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 A  Triptych  of     Martin  Luther  Hymns





Settings   for  4-Octave Carillon
of   Three Hymn Tunes   by   Martin  Luther   (1483-1546)
by    
 Ennis Fruhauf

[An
 8 ½ x 11  softbound edition]

Scroll down for complimentary PDF booklet

Table of Contents

Prelude  and  Fugue  on
         
Vom  Himmel  Hoch  ("From Heaven Above")  (4 pages)
    
Traditional Christmas Hymn Text by Luther
      Tune
from Kirche Gesang (Nürnberg, 1531), attr. to Luther
                       
[4 pages, duration ca. 4 min.]

Three Verses  on
        Aus Tiefer Not  ("Out of the Depths")  (5 pages)
     Hymn Text by Luther
     Tune from Geystliche Gesangk Buchleyn (1524); attr. to Luther
                       
[5 pages, duration ca. 5 min.]

.Three Variations on
          
Ein Feste Burg  ("A Mighty Fortress")
   
 Hymn Text by Martin Luther
     Tune by Martin Luther  (Kirche Gesang
:  Nürnberg, 1531)
                       [5 pages, duration ca. 4 ½  min.]

Notes

         A Triptych of Martin Luther Hymns presents three extended settings for four-octave carillon.  Each arrangement is based on a tune written by – or otherwise ascribed or attributed to – Martin Luther, as are all three texts.  Luther's hymn tunes display many traits of  a compositional school and tradition that favored use of Christian church modes. All three tunes employ recurring rhythmic motifs within consecutive phrases that impart a unique impetus and serve to unify by means of repetition.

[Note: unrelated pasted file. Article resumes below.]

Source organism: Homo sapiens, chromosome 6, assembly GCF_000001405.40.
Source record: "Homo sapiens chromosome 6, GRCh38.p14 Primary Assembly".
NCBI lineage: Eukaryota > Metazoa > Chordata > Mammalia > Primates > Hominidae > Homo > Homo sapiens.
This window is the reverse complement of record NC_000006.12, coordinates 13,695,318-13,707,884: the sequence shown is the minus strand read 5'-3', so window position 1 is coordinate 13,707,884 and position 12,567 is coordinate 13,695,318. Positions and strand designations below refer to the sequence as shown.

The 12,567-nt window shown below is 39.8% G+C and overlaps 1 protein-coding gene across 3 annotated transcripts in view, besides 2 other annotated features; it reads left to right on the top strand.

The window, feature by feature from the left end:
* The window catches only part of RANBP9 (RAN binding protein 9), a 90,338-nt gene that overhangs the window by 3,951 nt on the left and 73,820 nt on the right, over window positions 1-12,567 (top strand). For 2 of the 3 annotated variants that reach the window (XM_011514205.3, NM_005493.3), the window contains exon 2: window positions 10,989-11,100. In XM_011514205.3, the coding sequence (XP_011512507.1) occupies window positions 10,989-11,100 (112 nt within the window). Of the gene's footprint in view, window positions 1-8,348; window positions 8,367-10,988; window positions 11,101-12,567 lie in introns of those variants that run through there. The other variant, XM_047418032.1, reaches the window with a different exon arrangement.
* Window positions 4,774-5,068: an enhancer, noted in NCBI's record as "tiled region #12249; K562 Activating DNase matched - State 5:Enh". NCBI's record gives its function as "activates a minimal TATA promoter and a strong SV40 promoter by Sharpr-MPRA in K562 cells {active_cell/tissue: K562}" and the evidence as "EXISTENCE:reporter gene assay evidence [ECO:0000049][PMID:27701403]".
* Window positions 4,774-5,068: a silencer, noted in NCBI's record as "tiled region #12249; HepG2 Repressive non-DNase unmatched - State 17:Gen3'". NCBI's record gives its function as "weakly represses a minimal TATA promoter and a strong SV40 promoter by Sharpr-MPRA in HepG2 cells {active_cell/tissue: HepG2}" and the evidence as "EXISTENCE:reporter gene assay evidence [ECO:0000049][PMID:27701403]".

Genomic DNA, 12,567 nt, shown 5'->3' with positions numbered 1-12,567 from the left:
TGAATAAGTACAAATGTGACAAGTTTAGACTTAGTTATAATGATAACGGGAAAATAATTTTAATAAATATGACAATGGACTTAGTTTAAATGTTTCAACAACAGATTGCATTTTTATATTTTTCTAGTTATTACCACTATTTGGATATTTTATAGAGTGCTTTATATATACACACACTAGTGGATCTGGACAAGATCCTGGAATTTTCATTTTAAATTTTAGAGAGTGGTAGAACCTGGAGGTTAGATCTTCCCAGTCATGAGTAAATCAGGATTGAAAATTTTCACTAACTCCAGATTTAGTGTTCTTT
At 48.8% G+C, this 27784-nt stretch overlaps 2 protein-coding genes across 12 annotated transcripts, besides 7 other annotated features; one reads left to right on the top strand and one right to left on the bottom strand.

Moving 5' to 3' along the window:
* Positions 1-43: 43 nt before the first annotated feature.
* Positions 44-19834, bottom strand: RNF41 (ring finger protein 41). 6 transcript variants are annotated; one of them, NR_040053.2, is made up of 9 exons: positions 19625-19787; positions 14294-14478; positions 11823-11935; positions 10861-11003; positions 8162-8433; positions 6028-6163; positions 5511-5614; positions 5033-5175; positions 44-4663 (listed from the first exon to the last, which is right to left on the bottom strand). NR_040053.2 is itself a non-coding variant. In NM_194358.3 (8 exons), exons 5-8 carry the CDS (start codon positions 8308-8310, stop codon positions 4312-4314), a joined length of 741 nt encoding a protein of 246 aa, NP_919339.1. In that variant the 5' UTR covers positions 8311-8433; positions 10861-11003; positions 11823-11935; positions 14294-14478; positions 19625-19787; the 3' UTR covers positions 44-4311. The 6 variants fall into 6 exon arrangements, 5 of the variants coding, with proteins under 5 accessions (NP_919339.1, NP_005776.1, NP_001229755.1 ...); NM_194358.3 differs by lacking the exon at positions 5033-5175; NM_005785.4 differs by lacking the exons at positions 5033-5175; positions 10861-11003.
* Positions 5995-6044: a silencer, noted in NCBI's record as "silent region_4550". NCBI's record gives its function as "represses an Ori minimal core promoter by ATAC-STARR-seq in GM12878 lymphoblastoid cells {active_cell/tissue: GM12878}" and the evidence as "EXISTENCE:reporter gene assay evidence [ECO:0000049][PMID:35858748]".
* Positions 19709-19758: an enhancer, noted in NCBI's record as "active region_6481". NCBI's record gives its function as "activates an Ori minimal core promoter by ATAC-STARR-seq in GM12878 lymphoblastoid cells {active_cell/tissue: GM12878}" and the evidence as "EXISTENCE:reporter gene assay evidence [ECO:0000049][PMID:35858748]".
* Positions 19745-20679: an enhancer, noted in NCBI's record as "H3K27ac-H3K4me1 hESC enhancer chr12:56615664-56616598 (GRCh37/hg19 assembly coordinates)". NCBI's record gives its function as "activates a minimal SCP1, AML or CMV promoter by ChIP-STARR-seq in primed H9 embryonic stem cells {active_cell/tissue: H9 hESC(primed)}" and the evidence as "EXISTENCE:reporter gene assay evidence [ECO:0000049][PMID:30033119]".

Prelude and Fugue on Vom Himmel Hoch begins with a slow-moving and introspective presentaton of the hymn melody in lower bells, accompanied by a progression of quasi faux bourdon chords in treble range.  The fugue – more accurately a loosely imitative fugato – features phrase-by-phrase thematic points of imitation in treble bells, with each miniature exposition followed by a cantus firmus statement of the corresponding chorale phrase in lower bells; the final phrase is repeated as a coda in slow-moving arpeggiated chords.

       
Three Verses
on Aus Tiefer Not offers a somber contrast to the other two settings;  the text is one that speaks of  challenges and tribulations, evoking a Lenten spirit that is intensified by use of a melody in Phrygian mode. In all three verses, the hymn tune is sounded in lower and midrange bells. An introduction states the first full phrase, then launches into a rolling triplet harmonization over the first phrase, restated in cantus firmus by pedal-range bells;  the tune's midsection reverts to common time,  concluding with the final phrase in lower bells overlaid by treble-range triplets.  In the second verse the chorale is presented in tenor bells, played by pedals and accompanied by soprano-range manual tremolando chords.  The third verse revisits all the details of the first verse's setting, but with the hymn tune transposed to the parallel major key   in this instance from E modal minor to E major; the midsection reverts to its original modal tonalities, returning to E major for the last phrase. The introduction is similarly transposed to E major and restated as a codetta.

       
Three Variations
on Ein Feste Burg  opens with an introductory unison declamation of the chorale's first full phrase, then continues with a cantus firmus pedal statement of the entire tune in lower bells, set against active accompanimental figurations in treble bells.  The second verse presents the hymn in its more contemporary metered version, played in high bells in duet with a second treble voice.  The final variation turns to a vigorous hymn statement at a lively pace, with the final phrase of the first variation emerging anew as a codetta to be capped off by a broadly stated cadential 'Amen.'

             [N.B.  Reference data in the Table of Contents is drawn from:  Hymnal Companion  to The Lutheran Book of Worship, Philadelphia, 1981.]

.
A Complimentary 8-page PDF Booklet
Three Variations on
Ein Feste Burg
 
for Carillon
.


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